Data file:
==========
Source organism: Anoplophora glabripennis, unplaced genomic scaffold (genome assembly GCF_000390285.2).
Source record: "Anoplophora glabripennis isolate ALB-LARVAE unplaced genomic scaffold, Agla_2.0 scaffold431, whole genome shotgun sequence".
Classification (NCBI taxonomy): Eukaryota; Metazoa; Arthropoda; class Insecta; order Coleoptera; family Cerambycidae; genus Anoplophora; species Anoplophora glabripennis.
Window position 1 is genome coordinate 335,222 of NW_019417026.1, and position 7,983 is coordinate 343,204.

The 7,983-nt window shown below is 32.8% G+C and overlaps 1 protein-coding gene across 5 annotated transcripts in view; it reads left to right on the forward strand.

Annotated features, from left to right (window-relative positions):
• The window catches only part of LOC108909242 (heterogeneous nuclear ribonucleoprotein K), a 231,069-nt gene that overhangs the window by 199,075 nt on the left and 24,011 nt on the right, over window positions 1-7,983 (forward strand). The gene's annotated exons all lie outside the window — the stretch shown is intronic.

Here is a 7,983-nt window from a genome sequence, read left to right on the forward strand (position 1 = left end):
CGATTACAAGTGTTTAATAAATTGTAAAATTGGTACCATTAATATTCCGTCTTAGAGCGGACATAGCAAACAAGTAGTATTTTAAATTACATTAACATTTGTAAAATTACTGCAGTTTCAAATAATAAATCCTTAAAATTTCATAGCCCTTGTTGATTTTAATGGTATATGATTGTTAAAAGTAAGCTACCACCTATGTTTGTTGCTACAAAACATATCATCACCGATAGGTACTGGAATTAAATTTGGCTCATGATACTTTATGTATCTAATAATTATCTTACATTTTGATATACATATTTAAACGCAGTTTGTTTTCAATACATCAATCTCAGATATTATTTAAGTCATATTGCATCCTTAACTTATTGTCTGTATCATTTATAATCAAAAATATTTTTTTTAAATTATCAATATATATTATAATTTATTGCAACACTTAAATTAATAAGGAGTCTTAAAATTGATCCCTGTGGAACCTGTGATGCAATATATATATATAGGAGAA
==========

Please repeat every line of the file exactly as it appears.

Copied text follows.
Source organism: Anoplophora glabripennis, unplaced genomic scaffold (genome assembly GCF_000390285.2).
Source record: "Anoplophora glabripennis isolate ALB-LARVAE unplaced genomic scaffold, Agla_2.0 scaffold431, whole genome shotgun sequence".
Classification (NCBI taxonomy): Eukaryota; Metazoa; Arthropoda; class Insecta; order Coleoptera; family Cerambycidae; genus Anoplophora; species Anoplophora glabripennis.
Window position 1 is genome coordinate 335,222 of NW_019417026.1, and position 7,983 is coordinate 343,204.

The 7,983-nt window shown below is 32.8% G+C and overlaps 1 protein-coding gene across 5 annotated transcripts in view; it reads left to right on the forward strand.

Annotated features, from left to right (window-relative positions):
• The window catches only part of LOC108909242 (heterogeneous nuclear ribonucleoprotein K), a 231,069-nt gene that overhangs the window by 199,075 nt on the left and 24,011 nt on the right, over window positions 1-7,983 (forward strand). The gene's annotated exons all lie outside the window — the stretch shown is intronic.

Here is a 7,983-nt window from a genome sequence, read left to right on the forward strand (position 1 = left end):
CGATTACAAGTGTTTAATAAATTGTAAAATTGGTACCATTAATATTCCGTCTTAGAGCGGACATAGCAAACAAGTAGTATTTTAAATTACATTAACATTTGTAAAATTACTGCAGTTTCAAATAATAAATCCTTAAAATTTCATAGCCCTTGTTGATTTTAATGGTATATGATTGTTAAAAGTAAGCTACCACCTATGTTTGTTGCTACAAAACATATCATCACCGATAGGTACTGGAATTAAATTTGGCTCATGATACTTTATGTATCTAATAATTATCTTACATTTTGATATACATATTTAAACGCAGTTTGTTTTCAATACATCAATCTCAGATATTATTTAAGTCATATTGCATCCTTAACTTATTGTCTGTATCATTTATAATCAAAAATATTTTTTTTAAATTATCAATATATATTATAATTTATTGCAACACTTAAATTAATAAGGAGTCTTAAAATTGATCCCTGTGGAACCTGTGATGCAATATATATATATAGGAGAA